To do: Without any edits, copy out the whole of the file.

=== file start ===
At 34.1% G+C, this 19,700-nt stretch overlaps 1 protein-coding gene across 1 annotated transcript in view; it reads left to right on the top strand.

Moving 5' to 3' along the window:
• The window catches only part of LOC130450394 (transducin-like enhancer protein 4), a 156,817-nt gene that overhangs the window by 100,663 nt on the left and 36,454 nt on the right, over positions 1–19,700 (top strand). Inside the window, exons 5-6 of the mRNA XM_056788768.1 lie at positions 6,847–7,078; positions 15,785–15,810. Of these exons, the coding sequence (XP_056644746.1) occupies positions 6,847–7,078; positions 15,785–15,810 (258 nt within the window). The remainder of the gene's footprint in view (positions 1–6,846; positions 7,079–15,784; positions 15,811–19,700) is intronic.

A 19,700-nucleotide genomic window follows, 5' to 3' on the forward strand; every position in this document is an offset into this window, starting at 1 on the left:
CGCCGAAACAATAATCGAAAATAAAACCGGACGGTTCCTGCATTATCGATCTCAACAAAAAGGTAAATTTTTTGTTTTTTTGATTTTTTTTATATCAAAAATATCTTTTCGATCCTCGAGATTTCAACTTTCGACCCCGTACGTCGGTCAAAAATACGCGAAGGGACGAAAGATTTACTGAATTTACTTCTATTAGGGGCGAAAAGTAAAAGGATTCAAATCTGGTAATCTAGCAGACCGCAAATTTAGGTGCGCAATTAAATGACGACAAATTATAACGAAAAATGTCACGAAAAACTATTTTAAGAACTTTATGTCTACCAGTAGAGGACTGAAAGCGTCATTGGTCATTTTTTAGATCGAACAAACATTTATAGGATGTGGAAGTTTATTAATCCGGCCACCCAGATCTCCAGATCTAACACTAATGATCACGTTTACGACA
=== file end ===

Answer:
At 34.1% G+C, this 19,700-nt stretch overlaps 1 protein-coding gene across 1 annotated transcript in view; it reads left to right on the top strand.

Moving 5' to 3' along the window:
• The window catches only part of LOC130450394 (transducin-like enhancer protein 4), a 156,817-nt gene that overhangs the window by 100,663 nt on the left and 36,454 nt on the right, over positions 1–19,700 (top strand). Inside the window, exons 5-6 of the mRNA XM_056788768.1 lie at positions 6,847–7,078; positions 15,785–15,810. Of these exons, the coding sequence (XP_056644746.1) occupies positions 6,847–7,078; positions 15,785–15,810 (258 nt within the window). The remainder of the gene's footprint in view (positions 1–6,846; positions 7,079–15,784; positions 15,811–19,700) is intronic.

A 19,700-nucleotide genomic window follows, 5' to 3' on the forward strand; every position in this document is an offset into this window, starting at 1 on the left:
CGCCGAAACAATAATCGAAAATAAAACCGGACGGTTCCTGCATTATCGATCTCAACAAAAAGGTAAATTTTTTGTTTTTTTGATTTTTTTTATATCAAAAATATCTTTTCGATCCTCGAGATTTCAACTTTCGACCCCGTACGTCGGTCAAAAATACGCGAAGGGACGAAAGATTTACTGAATTTACTTCTATTAGGGGCGAAAAGTAAAAGGATTCAAATCTGGTAATCTAGCAGACCGCAAATTTAGGTGCGCAATTAAATGACGACAAATTATAACGAAAAATGTCACGAAAAACTATTTTAAGAACTTTATGTCTACCAGTAGAGGACTGAAAGCGTCATTGGTCATTTTTTAGATCGAACAAACATTTATAGGATGTGGAAGTTTATTAATCCGGCCACCCAGATCTCCAGATCTAACACTAATGATCACGTTTACGACA